She doesn’t want to fight cancer anymore. She’s not a hero. She’s not brave.
She’s actually more amazing than ever.
Sorry…..let me go back a step and explain. On Monkey Radio with Marc, one of our guests was the incomparable Tiffany Staropoli—the Cancer Dancer—who has been fighting cancer for a while. And in so many ways, winning.
Tiffany wrote a blog post this week: http://lovingcancer.com/2014/03/03/im-giving-up-the-fight-against-cancer-and-you-should-too/
Read it. It’s good. Genius good. And I totally disagree with it, as follows:
She is brave. She is a hero.
Not because she fought cancer. Not because she picked a treatment. Not even because she didn’t give up.
She’s a hero because in the face of impending possible doom, pain, fear, challenges, expense, and more, Tiffany decided to dance.
In dancing she made herself feel better. Her husband feel better.
She made us all feel better.
You think it doesn’t take bravery to face something that’s staring you down, and wants to kill you and scares the crap out of you, with dignity? Bravery: “the quality that allows someone to do things that are dangerous or frightening” – Miriam Webster Dictionary
You think it isn’t heroism to not give up, to take everything that’s coming at you, and still try to make others smile so the pain is only yours? Heroism: “conduct especially as exhibited in fulfilling a high purpose or attaining a noble end” – Miriam Webster Dictionary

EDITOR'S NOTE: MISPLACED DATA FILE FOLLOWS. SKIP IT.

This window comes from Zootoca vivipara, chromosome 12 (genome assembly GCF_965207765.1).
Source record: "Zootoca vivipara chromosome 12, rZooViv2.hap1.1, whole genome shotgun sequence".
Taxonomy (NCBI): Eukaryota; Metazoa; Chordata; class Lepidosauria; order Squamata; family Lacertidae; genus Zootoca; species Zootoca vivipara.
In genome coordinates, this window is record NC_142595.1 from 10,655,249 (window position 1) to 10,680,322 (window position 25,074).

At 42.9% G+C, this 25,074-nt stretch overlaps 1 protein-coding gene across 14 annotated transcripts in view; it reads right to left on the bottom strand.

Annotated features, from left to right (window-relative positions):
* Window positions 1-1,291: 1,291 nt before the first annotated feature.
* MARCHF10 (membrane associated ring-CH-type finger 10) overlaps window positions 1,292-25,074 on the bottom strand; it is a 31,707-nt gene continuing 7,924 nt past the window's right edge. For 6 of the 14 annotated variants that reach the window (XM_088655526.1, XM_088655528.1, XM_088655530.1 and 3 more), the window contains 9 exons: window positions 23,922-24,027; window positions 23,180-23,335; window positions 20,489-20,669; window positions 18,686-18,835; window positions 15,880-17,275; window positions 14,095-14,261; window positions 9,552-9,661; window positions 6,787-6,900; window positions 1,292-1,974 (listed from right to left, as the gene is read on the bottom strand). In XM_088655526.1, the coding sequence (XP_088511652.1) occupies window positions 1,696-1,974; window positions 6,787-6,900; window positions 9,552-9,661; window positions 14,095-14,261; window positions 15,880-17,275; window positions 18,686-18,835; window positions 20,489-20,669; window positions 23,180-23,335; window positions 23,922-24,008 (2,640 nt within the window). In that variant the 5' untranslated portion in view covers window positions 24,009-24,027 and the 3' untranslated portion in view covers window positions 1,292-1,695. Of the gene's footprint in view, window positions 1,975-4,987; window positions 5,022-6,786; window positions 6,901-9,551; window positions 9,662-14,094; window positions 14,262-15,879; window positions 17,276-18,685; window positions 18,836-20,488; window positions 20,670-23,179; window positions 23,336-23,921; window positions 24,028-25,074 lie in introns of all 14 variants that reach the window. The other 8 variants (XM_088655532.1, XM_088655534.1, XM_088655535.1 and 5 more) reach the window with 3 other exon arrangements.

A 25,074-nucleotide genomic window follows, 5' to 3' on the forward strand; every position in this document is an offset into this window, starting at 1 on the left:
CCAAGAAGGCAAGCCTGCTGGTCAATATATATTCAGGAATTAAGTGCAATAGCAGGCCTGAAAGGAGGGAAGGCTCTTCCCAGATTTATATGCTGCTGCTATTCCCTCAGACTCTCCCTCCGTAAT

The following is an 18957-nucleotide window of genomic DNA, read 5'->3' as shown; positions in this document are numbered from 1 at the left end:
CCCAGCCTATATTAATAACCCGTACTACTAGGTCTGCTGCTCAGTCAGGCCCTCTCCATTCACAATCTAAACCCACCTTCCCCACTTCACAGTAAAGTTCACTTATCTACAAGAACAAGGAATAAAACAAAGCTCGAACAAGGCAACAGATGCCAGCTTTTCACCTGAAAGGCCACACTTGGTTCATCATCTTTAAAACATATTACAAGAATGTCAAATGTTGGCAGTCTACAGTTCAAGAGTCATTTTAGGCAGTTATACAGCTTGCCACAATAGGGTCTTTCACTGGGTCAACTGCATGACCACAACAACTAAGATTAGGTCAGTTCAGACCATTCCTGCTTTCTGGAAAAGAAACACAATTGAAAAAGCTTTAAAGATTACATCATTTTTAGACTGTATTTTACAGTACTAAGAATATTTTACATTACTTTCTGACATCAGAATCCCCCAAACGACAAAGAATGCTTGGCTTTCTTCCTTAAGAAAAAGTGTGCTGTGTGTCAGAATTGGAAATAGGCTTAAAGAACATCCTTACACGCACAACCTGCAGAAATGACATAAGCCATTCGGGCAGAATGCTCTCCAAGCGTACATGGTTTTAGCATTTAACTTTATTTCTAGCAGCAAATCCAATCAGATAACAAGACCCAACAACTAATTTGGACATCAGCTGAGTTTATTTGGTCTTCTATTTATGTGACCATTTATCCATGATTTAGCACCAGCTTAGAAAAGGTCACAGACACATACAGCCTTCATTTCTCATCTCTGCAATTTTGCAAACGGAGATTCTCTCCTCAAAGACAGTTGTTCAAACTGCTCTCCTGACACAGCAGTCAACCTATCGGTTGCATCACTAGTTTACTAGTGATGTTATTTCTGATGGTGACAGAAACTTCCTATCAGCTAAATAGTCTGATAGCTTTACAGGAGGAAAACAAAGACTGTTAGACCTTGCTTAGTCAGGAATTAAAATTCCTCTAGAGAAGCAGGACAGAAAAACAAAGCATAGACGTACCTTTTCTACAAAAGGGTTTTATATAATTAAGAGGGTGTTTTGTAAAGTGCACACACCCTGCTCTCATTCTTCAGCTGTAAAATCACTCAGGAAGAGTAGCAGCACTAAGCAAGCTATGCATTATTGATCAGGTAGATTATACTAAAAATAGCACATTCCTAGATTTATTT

You think it’s not extraordinary and amazing to not simply try to put this behind you, but instead try to use your painful and embarrassing experiences to inspire and help others with interviews, and writing, and blogging in the most personal and painful of moments, and videos? Extraordinary: “exceptional to a very marked extent” – Miriam Webster Dictionary
Tiffany, you haven’t just tried to get back to equilibrium, like most. You used the downdraft to fly higher and touch the sun.
Let it be clearly said that your blog post about giving up the fight was amazing, wise and inspiring. And selfless, and right, and likely healing. There’s no disputing that you are entirely correct.
Except on one point: You’re my hero.
That’s why we are naming you the “Monkey Radio with Marc 2014 American of the Year.”
Yup, comes with a trophy and everything.
Look at last year’s honoree—you’re in extremely good company.
You’re my hero not because you fought cancer vigorously.
It is because you made it count for something, mean something. You rose above dire circumstances. You danced. You flew. You mattered.
So we all accept your viewpoint and your sage messages. And we understand you are keeping things in perspective, and trying to inspire others, and yourself, simultaneously. Just because someone puts on a uniform so they can pay for college doesn’t make them a hero. It’s what they do when the insanity confronts them, how they react, how they take care of others and make the moment meaningful—how they manage excruciating moments—-that’s when heroism is born. The decisions made. The paths taken. The flight path flown.
And then we honor you for bravery and heroism and choosing a flight path of meaning. We salute you.
Not for surviving. not for fighting. Not even for dancing.
Last night at the 2014 ROCPodfest in Rochester, NY, we presented Tiffany with the award (trophy and all) of “2014 American of the Year” in front of a live audience as we Skyped into the event from New York City. Our guess is it was about as meaningful for us to do be a part of it as it was for her to be honored. She received a standing ovation from the crowd, beaming pride from her husband Rick, and recognition she deserves.